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The Cat at our Back Door

Updated on November 1, 2010

It was a typical hot summer for us. Busy as always, with lots to do - and then an unexpected meow at our back door. Did I imagine it. No, said our cat as he slithered and crept noiselessly to the screen door. Then he jumped up into the air like a Halloween cat and I could see two eyes glowing outside in the dusky evening and then a fast movement outside the door. I called out to the kids to come and see. Somehow I knew it wasn't a raccoon this time. We three went outside, quietly walked over the deck and onto the lawn and we all turned at a sound we couldn't identify. There she was darting under the deck.

"Wait here" I instructed my kids - mindful to warn them to watch but not touch. I grabbed a handful of my cat's food and came back out and dropped some out on the grass just outside of the deck. We watched and she crept out. She crunched on the kibbles and ate hungrily. I went in 2 more times and again she ate. She was thin and scraggly just as every other stray is.

My kids worried about her and so did I. We wondered if she would come back. I decided the cat was a girl as she appeared diminutive, but I had no evidence of this, perhaps wishful thinking as my female cat who had died about 2 years ago resembled this one just beyond our grasp.

I told my kids that this cat would come back, as all strays do, as we had given her food. I left water for her and a bit of food just in case. I spent the night worrying a little and hopeful that she would return.

In the morning, she was there and the food was gone. She was purring by the hydrangea and bathing. She meowed expectantly and rubbed a pillar outside. My heart broke a little. Our cat watched from inside as I fed her and she ate and drank comfortably. She had no fear that her food would be taken away. Then she bathed and went under our deck.

The next day, my son was there early with his flipcam and shot some video of her purring, rolling around in the morning sun, stretching and mewing. Then some more footage of her eating while I poured the food into her bowl. But we were leaving for a few days - soccer camp for my son and visiting friends for my daughter. Thankfully, a friend took care of the cat and came by every day with fresh water and food. I called to check on her and she hadn't eaten much - on top of everything it was a heat wave at the time. So I kept that to myself and worried alone.

We all agreed, there was something special about this cat. She didn't seem wild (feral) but she seemed frightened instead. My friend who had fed her thought she was waiting for us to return. The cat was there everyday we were away. The food seemed to be just a part of her visit. We wanted to keep her. We decided we would try to catch her and bring her to the vet. We named her "Cookie".

My friend takes care of my older dog and is an avid animal rights person. She volunteers her efforts toward "Catch and Release" programs in her town which means that they trap feral cats humanely, neuter them and then release them. Not every cat can be adopted or will be.

She loaned me a trap and I left the food in the trap with a thin towel and then we heard the door close. It was awful for us to think of her there. Then our hopes turned into a nightmare.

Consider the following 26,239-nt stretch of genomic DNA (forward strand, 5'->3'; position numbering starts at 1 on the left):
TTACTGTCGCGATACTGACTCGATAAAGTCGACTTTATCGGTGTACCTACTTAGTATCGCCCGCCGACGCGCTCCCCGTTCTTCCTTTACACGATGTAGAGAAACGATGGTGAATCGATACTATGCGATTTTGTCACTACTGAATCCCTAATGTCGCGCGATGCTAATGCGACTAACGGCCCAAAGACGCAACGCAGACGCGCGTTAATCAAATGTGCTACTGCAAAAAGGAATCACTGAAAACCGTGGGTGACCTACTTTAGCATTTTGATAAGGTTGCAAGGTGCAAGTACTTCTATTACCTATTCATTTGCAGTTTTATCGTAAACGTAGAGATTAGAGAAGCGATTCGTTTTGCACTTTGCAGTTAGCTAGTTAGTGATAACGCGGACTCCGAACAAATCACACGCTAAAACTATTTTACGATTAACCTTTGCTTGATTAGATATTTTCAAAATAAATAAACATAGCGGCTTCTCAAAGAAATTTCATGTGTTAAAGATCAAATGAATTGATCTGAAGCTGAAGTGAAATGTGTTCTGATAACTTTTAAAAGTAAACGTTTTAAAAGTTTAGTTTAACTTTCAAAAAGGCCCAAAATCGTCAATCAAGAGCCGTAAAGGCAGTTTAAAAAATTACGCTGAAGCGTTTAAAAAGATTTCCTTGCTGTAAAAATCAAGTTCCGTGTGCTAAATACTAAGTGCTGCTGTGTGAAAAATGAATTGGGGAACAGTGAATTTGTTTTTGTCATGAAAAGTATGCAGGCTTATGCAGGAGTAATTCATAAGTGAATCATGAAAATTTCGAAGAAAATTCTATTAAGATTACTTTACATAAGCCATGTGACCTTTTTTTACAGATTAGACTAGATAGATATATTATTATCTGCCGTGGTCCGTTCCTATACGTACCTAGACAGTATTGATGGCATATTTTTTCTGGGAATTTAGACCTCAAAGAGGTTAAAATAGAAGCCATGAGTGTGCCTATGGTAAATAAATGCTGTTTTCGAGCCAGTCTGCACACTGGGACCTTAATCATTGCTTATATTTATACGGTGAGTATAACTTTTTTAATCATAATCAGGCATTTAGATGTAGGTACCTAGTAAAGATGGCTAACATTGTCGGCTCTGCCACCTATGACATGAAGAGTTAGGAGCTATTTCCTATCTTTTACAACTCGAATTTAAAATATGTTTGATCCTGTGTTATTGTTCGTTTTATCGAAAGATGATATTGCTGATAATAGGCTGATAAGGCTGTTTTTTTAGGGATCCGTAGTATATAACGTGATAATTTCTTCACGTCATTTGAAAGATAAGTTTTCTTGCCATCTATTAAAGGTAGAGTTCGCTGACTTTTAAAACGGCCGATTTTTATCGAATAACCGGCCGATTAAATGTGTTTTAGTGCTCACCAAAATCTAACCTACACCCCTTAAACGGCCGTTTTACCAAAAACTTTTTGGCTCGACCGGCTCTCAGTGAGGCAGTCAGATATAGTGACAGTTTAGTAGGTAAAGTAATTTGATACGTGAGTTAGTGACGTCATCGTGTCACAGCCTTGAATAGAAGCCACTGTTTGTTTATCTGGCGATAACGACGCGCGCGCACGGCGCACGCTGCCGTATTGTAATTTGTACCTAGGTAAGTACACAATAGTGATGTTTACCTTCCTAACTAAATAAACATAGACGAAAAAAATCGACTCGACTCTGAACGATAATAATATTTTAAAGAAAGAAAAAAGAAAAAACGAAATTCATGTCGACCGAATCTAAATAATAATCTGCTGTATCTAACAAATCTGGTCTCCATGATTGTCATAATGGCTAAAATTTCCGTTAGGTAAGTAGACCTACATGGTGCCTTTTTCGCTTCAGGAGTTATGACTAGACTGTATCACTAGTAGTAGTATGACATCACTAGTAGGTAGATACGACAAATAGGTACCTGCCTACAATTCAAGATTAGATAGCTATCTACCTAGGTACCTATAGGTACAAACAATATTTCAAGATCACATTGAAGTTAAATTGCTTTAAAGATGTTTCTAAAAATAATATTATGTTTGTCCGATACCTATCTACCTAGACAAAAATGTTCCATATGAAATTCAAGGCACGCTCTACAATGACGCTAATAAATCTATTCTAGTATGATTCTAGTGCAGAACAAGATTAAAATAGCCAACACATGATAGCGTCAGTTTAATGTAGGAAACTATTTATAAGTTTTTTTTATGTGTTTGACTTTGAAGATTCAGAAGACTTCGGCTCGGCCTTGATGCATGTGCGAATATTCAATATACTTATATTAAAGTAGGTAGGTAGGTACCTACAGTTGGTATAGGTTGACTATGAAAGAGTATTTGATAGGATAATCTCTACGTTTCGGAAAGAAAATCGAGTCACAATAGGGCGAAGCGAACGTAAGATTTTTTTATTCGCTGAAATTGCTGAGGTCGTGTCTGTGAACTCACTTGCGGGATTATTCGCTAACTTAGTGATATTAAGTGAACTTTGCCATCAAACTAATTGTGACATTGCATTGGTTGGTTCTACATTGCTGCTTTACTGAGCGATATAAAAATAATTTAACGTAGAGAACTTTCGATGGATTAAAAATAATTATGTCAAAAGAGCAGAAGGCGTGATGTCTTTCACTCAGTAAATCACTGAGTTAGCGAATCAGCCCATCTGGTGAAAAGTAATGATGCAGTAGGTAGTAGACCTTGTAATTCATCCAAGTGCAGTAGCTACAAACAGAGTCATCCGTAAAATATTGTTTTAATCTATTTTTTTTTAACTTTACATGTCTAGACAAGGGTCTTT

In the morning, we brought her to the veterinarian and explained our situation. They were expecting us. They said she appeared quite feral. They agreed to do the surgery and we would release her or keep her, depending on what kind of temperament she was to have after/if she calmed down.

My kids were so excited but our hopes were dashed later that morning when the vet called to tell me that she had already been spayed. Sadly, for all of us, she had Feline Leukemia (F.I.V.). I sat in my parked car and cried. My summer home is in an area where there are many stray cats and many people who care and feed for them. I know because after she came to our door I walked around and asked my neighbors if anyone was missing a cat or my description sounded familiar. The veterinary offices also "tag" cats they have neutered already and they know from which "colonies" they were found. Having a stray with FIV is a danger to all the strays and the outdoor house cats. The vet could not release the cat and given our situation with children and a cat, I could not take the cat either. The heart-wrenching decision of euthanasia was our only choice.

As we came to discuss this, we realized that this cat was probably an abandoned cat. She most likely contracted it after she was discarded by her previous owner. She had already been spayed, after all. Had another cat been infected in a fight? We hope not.

I know as you read this some agree and others do not. I can't write a happy ending but I can have many happy memories of many wonderful animals, including the ones I have now.

Comments

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    • Meredith Clarke profile imageAUTHOR

      Meredith Clarke 

      7 years ago from USA

      Thanks for your comment. She still touches my heart each time I see her face.

    • Barbsbitsnpieces profile image

      Barbara Anne Helberg 

      7 years ago from Napoleon, Henry County, Ohio, USA

      @Meredith Clarke...A beautiful picture and a sad story; you were brave enough to share!

    • Meredith Clarke profile imageAUTHOR

      Meredith Clarke 

      7 years ago from USA

      Thank you for helping those in need, I'm always glad to know there are people looking out for the little ones.

    • wilderness profile image

      Dan Harmon 

      7 years ago from Boise, Idaho

      We have shared our home with many cats through the years, and I can sympathize with your plight. It would be a sad situation indeed. Thanks for sharing.

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